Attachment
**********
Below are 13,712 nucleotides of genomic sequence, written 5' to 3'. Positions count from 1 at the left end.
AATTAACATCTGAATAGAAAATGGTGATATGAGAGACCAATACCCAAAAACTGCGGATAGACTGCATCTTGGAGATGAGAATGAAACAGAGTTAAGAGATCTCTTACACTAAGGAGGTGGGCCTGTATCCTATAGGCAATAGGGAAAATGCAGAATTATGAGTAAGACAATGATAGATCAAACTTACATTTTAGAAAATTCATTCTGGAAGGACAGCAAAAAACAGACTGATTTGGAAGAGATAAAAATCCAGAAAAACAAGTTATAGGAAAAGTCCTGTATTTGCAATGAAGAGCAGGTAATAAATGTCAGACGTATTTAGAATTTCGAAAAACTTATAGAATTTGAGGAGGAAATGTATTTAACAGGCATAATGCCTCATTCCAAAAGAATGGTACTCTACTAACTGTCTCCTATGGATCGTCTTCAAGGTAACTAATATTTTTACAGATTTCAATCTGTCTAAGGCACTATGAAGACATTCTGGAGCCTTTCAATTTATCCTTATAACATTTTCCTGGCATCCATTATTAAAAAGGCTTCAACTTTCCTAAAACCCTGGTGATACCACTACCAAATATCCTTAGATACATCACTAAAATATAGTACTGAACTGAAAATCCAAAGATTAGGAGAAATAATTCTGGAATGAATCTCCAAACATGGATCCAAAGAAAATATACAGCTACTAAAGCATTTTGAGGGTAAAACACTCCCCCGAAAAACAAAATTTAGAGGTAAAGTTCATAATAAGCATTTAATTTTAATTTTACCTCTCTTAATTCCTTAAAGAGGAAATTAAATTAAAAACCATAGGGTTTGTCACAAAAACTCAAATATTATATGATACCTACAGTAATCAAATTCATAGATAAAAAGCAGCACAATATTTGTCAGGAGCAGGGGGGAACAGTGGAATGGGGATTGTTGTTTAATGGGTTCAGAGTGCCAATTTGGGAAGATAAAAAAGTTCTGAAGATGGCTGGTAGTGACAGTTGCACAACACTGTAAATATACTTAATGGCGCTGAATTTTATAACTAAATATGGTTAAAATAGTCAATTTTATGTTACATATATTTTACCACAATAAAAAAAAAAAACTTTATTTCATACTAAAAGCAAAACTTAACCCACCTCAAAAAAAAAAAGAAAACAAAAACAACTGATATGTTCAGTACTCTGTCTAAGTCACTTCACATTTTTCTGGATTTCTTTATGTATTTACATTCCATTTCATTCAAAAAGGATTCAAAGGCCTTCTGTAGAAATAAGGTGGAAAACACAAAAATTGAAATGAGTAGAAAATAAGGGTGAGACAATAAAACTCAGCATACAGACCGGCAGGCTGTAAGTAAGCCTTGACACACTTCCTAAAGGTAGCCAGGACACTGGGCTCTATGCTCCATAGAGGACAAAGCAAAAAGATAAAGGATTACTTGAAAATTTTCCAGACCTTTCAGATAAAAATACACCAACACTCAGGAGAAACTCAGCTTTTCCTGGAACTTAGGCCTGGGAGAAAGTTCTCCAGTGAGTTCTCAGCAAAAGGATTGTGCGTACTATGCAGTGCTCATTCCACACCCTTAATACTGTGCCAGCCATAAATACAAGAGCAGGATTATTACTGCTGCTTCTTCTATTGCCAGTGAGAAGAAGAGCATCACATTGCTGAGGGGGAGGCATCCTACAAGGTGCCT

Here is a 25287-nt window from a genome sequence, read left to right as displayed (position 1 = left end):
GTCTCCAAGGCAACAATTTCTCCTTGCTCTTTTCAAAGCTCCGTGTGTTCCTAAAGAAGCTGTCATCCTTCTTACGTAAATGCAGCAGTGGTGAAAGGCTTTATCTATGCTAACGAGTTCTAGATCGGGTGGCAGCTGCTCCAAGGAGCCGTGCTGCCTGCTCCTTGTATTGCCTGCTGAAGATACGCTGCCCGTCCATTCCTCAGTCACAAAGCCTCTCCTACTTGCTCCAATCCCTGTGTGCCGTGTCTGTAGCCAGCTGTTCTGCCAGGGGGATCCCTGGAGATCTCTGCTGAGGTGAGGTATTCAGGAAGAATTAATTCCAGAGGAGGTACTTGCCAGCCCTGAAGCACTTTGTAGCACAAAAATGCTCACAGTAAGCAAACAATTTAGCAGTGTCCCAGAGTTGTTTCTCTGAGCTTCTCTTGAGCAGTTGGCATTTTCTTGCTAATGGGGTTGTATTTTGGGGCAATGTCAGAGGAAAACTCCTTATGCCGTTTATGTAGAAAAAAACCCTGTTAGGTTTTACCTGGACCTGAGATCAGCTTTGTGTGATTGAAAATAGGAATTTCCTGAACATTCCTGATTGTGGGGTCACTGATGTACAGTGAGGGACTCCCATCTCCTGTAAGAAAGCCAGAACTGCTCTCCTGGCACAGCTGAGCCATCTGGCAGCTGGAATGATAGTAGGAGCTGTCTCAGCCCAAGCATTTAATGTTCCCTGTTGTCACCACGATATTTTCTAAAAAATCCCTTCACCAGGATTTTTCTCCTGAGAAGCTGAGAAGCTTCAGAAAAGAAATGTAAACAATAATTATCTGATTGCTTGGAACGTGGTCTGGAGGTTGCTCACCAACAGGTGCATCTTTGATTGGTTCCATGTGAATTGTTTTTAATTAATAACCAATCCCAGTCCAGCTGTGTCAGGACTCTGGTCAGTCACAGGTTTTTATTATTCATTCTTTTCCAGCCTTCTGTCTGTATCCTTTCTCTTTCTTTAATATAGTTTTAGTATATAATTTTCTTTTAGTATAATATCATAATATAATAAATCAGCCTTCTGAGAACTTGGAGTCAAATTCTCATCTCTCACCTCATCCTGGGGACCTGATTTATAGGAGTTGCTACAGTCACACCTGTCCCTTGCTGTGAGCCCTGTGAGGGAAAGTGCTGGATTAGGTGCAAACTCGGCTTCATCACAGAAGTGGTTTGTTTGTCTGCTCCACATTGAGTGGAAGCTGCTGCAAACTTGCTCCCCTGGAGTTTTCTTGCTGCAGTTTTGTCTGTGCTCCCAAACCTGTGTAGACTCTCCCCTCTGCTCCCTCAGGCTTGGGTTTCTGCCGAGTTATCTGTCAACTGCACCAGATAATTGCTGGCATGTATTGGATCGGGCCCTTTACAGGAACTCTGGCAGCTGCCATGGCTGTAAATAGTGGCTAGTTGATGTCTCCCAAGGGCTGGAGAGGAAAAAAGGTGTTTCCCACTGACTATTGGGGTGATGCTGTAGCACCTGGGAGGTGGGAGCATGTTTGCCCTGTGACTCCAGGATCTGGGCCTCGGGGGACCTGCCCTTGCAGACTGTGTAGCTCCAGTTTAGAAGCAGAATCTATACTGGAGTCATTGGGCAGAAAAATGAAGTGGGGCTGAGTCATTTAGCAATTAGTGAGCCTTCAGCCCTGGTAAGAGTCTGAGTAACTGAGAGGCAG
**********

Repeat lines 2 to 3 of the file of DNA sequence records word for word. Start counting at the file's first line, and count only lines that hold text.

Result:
AATTAACATCTGAATAGAAAATGGTGATATGAGAGACCAATACCCAAAAACTGCGGATAGACTGCATCTTGGAGATGAGAATGAAACAGAGTTAAGAGATCTCTTACACTAAGGAGGTGGGCCTGTATCCTATAGGCAATAGGGAAAATGCAGAATTATGAGTAAGACAATGATAGATCAAACTTACATTTTAGAAAATTCATTCTGGAAGGACAGCAAAAAACAGACTGATTTGGAAGAGATAAAAATCCAGAAAAACAAGTTATAGGAAAAGTCCTGTATTTGCAATGAAGAGCAGGTAATAAATGTCAGACGTATTTAGAATTTCGAAAAACTTATAGAATTTGAGGAGGAAATGTATTTAACAGGCATAATGCCTCATTCCAAAAGAATGGTACTCTACTAACTGTCTCCTATGGATCGTCTTCAAGGTAACTAATATTTTTACAGATTTCAATCTGTCTAAGGCACTATGAAGACATTCTGGAGCCTTTCAATTTATCCTTATAACATTTTCCTGGCATCCATTATTAAAAAGGCTTCAACTTTCCTAAAACCCTGGTGATACCACTACCAAATATCCTTAGATACATCACTAAAATATAGTACTGAACTGAAAATCCAAAGATTAGGAGAAATAATTCTGGAATGAATCTCCAAACATGGATCCAAAGAAAATATACAGCTACTAAAGCATTTTGAGGGTAAAACACTCCCCCGAAAAACAAAATTTAGAGGTAAAGTTCATAATAAGCATTTAATTTTAATTTTACCTCTCTTAATTCCTTAAAGAGGAAATTAAATTAAAAACCATAGGGTTTGTCACAAAAACTCAAATATTATATGATACCTACAGTAATCAAATTCATAGATAAAAAGCAGCACAATATTTGTCAGGAGCAGGGGGGAACAGTGGAATGGGGATTGTTGTTTAATGGGTTCAGAGTGCCAATTTGGGAAGATAAAAAAGTTCTGAAGATGGCTGGTAGTGACAGTTGCACAACACTGTAAATATACTTAATGGCGCTGAATTTTATAACTAAATATGGTTAAAATAGTCAATTTTATGTTACATATATTTTACCACAATAAAAAAAAAAAACTTTATTTCATACTAAAAGCAAAACTTAACCCACCTCAAAAAAAAAAAGAAAACAAAAACAACTGATATGTTCAGTACTCTGTCTAAGTCACTTCACATTTTTCTGGATTTCTTTATGTATTTACATTCCATTTCATTCAAAAAGGATTCAAAGGCCTTCTGTAGAAATAAGGTGGAAAACACAAAAATTGAAATGAGTAGAAAATAAGGGTGAGACAATAAAACTCAGCATACAGACCGGCAGGCTGTAAGTAAGCCTTGACACACTTCCTAAAGGTAGCCAGGACACTGGGCTCTATGCTCCATAGAGGACAAAGCAAAAAGATAAAGGATTACTTGAAAATTTTCCAGACCTTTCAGATAAAAATACACCAACACTCAGGAGAAACTCAGCTTTTCCTGGAACTTAGGCCTGGGAGAAAGTTCTCCAGTGAGTTCTCAGCAAAAGGATTGTGCGTACTATGCAGTGCTCATTCCACACCCTTAATACTGTGCCAGCCATAAATACAAGAGCAGGATTATTACTGCTGCTTCTTCTATTGCCAGTGAGAAGAAGAGCATCACATTGCTGAGGGGGAGGCATCCTACAAGGTGCCT

Here is a 25287-nt window from a genome sequence, read left to right as displayed (position 1 = left end):